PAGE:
When the Internal Revenue Service (IRS) was exposed for targeting conservative and tea party organizations that had applied for non-profit status, very few of us in the conservative movement were surprised. The left and their allies have used the federal bureaucracy to silence opponents of their policies for decades. What’s new, however, is the use of these tactics by Republicans to do the same thing.
The organization I work for, Americans for Tax Reform, opposes tax increases. We sponsor the Taxpayer Protection Pledge, which is a written commitment by a politician to their constituents to vote against tax increases. 41 U.S. Senators, 219 Congressmen, and over 1,000 state legislators have made that promise to their constituents because they believe reforming government is a better solution than demanding taxpayers fork over more of their hard-earned income.
Some Republicans in Georgia, including Gov. Nathan Deal, Speaker David Ralston, and House Transportation Committee Chair Jay Roberts are dead set against reforming government and prioritizing spending and would rather raise taxes to pay for new special spending projects like light rail in Atlanta. As we regularly do, and in the course of exercising our First Amendment rights, we explained in a blog post on our website that raising the gas tax was in fact a tax hike in violation of the Pledge, which many legislators in Georgia have signed.
Soon after, we received an email, fax, and overnighted letter by one of the founders of GeorgiaLink Public Affairs Group, accusing us of violating the law. We did not release this letter. The following day, however, the Speaker of the House accused us of illegally lobbying in Georgia. It is reasonable to assume the lobbyist and Speaker had discussed this tactic.
This strategy came after both parties realized that their quest to raise the gas tax in Georgia was falling on deaf ears.
This is how the left operates. When their message and policy proposals fail, they employ scare tactics to bully opponents of their big government agenda.
The Fairness Doctrine is one such example. First introduced in 1949, the Federal Communications Commission (FCC) required by law that broadcasters to give equal time to opposing viewpoints. Instead of letting the free market and consumers regulate the broadcast market with viewership, listenership, and ratings, for more than thirty years, the First Amendment was used as an excuse for actually silencing opposing viewpoints. The “Hush Rush” crowd has sought and failed to breathe life into this doctrine multiple times due to the popularity of conservative and death of liberal talk radio.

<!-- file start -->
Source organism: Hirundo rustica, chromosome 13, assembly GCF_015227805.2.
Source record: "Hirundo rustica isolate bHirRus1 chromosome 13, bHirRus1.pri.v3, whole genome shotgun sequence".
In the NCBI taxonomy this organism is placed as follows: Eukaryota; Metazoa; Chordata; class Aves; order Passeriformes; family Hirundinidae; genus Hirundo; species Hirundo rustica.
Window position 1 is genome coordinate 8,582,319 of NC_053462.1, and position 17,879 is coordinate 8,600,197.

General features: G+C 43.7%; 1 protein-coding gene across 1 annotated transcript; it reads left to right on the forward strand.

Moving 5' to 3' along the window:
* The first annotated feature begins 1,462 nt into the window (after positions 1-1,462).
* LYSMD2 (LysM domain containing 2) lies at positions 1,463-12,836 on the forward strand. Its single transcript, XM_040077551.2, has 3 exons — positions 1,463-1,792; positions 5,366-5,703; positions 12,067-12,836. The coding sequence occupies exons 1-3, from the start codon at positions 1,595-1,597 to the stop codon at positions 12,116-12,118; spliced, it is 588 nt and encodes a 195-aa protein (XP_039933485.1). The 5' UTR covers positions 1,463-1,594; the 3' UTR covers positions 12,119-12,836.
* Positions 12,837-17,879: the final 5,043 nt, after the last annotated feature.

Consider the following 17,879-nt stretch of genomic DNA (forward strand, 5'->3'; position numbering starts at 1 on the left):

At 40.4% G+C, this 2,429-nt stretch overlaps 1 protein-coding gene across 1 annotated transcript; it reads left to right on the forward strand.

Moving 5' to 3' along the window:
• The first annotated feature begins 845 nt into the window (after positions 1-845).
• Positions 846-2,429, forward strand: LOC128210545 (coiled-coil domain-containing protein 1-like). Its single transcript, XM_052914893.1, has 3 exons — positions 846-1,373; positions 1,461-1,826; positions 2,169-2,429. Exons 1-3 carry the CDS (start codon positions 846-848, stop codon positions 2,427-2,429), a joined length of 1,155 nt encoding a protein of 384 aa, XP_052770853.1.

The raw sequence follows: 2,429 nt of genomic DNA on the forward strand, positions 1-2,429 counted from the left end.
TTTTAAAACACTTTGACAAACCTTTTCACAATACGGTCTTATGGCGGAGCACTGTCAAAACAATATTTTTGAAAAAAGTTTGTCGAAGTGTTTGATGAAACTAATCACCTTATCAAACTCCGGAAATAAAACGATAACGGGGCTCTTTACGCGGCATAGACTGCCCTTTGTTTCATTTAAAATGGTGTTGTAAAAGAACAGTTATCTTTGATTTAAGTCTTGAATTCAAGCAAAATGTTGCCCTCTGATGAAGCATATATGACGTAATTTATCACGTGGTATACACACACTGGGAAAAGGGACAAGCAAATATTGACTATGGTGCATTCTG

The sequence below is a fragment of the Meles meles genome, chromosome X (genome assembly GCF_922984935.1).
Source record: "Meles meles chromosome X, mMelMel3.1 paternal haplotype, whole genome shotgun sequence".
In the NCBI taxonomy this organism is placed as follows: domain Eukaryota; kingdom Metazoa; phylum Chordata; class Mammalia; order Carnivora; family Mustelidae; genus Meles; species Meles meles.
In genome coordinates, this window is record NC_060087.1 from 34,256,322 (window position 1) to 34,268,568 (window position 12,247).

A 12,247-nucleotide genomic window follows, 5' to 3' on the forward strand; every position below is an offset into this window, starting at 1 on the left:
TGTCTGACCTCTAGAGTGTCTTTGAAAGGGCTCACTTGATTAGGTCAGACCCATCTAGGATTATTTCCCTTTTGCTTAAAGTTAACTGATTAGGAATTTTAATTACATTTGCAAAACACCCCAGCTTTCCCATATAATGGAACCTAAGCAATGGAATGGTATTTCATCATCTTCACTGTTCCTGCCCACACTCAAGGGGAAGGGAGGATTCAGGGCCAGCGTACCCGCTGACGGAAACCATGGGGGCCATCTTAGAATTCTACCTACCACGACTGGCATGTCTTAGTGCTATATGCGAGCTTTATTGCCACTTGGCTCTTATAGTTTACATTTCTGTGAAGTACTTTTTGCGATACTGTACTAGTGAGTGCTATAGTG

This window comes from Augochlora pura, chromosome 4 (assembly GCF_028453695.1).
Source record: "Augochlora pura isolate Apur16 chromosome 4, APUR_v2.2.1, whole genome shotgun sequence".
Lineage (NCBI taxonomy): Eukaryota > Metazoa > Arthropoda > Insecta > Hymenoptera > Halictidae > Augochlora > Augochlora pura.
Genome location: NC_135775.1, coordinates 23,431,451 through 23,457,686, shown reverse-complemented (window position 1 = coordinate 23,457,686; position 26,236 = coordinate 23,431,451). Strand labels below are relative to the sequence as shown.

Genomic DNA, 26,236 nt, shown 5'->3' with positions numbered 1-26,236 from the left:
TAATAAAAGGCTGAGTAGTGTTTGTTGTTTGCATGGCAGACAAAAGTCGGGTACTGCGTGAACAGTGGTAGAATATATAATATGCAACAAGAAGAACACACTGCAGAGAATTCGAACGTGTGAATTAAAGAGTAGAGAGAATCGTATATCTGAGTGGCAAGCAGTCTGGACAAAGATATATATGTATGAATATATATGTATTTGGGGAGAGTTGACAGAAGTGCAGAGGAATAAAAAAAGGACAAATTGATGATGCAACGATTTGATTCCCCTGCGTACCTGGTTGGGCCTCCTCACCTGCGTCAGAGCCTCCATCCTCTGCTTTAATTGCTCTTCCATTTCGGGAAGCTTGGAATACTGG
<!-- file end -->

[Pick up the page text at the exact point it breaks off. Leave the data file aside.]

The Federal Elections Commission (FEC) has been used as another means for silencing speech. McCain-Feingold, which regulates public election campaign spending and speech, prohibited “issue ads” that ran close to primaries and general elections. Wisconsin Right to Life won a Supreme Court case to overturn the abridgement of First Amendment protections with Chief Justice Roberts noting, “We give the benefit of the doubt to speech, not censorship.” Supporters of this limitation on free speech opposed informing voters of where candidates stood on issues before they voted.
We at Americans for Tax Reform assert our First Amendment rights to publish opinions and express viewpoints, without registering with the government or being subject to government regulation as a result of that expression.
The facts stand: Georgia Governor Nathan Deal, House Speaker David Ralston, Transportation Committee Chairman Jay Roberts, and a wide range of special spending interests in Atlanta are salivating at the idea of billions of dollars in higher taxes. Their plan raises the state gas tax, grants localities an unchecked ability to do the same, and would make gasoline sold in Georgia taxed at well above the U.S. average.
Taxpayers will not be silenced or threatened into submission. Tax hikes are what politicians do instead of reforming government. It is sad and unfortunate that some Republicans in Georgia are employing the tactics of left to use the government to stifle speech. They will not succeed.